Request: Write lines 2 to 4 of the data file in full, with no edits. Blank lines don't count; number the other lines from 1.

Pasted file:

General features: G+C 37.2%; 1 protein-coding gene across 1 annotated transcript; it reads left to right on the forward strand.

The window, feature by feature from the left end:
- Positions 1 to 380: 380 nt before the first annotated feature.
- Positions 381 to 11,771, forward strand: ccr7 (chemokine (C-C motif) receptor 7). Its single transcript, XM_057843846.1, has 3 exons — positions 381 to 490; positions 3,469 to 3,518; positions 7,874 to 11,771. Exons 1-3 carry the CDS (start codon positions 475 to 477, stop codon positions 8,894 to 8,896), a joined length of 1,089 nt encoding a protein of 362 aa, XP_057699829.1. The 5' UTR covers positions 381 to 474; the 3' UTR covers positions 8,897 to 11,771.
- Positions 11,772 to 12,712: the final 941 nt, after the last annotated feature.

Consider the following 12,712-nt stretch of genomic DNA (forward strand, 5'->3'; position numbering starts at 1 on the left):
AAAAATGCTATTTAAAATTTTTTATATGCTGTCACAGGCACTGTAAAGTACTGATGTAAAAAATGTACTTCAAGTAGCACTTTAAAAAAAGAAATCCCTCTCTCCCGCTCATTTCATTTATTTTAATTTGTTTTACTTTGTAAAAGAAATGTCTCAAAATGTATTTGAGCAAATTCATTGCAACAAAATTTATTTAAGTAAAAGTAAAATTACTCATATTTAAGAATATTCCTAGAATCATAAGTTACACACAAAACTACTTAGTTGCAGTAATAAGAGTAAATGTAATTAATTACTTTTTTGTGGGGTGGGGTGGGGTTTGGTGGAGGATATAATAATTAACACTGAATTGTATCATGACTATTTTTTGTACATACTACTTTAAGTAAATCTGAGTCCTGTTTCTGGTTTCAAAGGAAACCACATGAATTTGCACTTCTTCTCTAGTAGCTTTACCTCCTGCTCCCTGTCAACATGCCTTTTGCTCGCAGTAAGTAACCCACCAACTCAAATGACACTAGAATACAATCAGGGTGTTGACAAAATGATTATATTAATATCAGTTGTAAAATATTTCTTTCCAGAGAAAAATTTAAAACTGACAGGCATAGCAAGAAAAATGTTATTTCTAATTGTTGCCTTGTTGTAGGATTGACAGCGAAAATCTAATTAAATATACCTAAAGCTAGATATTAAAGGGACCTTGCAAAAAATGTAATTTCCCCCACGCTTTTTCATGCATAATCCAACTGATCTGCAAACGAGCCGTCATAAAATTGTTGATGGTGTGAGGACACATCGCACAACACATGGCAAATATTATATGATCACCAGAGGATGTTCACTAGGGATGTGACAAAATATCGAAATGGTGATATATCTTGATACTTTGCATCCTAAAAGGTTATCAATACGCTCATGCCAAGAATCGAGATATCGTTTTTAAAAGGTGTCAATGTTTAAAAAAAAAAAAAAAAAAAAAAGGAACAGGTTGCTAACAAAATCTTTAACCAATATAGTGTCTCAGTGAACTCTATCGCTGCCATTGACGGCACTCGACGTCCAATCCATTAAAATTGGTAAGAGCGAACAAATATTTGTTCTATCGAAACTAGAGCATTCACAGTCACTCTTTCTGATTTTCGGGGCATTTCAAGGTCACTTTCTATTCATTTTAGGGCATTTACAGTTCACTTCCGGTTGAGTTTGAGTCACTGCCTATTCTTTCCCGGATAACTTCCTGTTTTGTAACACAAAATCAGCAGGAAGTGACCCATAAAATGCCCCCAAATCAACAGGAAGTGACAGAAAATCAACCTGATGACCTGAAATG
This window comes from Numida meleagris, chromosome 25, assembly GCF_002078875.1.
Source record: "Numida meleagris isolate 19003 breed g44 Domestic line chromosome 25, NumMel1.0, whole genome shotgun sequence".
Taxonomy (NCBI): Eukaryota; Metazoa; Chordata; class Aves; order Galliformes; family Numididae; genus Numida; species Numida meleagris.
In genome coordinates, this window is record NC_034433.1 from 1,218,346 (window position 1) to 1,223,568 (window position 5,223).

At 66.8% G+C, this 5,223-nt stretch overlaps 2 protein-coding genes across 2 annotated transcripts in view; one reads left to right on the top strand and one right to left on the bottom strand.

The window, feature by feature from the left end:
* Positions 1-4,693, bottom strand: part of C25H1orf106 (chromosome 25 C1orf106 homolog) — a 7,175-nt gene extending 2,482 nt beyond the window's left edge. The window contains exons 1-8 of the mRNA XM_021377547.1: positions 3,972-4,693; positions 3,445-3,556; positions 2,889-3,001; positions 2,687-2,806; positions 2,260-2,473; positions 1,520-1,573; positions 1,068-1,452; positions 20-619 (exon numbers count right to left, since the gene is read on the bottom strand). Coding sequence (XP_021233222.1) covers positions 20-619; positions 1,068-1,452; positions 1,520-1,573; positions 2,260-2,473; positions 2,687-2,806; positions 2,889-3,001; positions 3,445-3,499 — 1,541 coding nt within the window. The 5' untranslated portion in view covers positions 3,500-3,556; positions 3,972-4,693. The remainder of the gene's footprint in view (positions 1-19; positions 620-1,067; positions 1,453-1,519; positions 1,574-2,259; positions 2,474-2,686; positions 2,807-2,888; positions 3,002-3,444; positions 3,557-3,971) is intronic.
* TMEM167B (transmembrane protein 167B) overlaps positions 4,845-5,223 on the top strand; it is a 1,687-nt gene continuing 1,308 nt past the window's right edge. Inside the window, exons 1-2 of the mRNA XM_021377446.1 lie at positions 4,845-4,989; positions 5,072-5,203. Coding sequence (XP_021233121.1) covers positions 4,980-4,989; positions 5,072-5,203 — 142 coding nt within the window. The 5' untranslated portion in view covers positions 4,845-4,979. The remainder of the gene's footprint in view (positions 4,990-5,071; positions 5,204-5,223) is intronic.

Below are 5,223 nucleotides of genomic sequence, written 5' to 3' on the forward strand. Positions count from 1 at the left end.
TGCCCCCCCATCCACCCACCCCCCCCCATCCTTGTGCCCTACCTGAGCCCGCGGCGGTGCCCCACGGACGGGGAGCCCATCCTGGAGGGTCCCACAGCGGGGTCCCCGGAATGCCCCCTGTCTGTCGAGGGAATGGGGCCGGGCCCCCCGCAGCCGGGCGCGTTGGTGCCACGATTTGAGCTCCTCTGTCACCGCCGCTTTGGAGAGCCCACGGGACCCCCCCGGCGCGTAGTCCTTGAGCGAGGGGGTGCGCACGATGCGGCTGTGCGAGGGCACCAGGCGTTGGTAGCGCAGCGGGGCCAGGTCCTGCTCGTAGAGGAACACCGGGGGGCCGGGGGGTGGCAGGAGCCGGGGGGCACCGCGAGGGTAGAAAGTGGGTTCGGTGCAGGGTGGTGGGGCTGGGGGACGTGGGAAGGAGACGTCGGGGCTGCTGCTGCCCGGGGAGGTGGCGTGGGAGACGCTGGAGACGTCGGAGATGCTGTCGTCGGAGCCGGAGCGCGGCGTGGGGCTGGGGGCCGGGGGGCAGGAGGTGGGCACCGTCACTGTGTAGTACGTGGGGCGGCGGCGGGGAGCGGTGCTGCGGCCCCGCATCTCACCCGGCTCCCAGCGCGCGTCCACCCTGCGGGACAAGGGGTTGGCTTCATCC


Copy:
The window, feature by feature from the left end:
- Positions 1 to 380: 380 nt before the first annotated feature.
- Positions 381 to 11,771, forward strand: ccr7 (chemokine (C-C motif) receptor 7). Its single transcript, XM_057843846.1, has 3 exons — positions 381 to 490; positions 3,469 to 3,518; positions 7,874 to 11,771. Exons 1-3 carry the CDS (start codon positions 475 to 477, stop codon positions 8,894 to 8,896), a joined length of 1,089 nt encoding a protein of 362 aa, XP_057699829.1. The 5' UTR covers positions 381 to 474; the 3' UTR covers positions 8,897 to 11,771.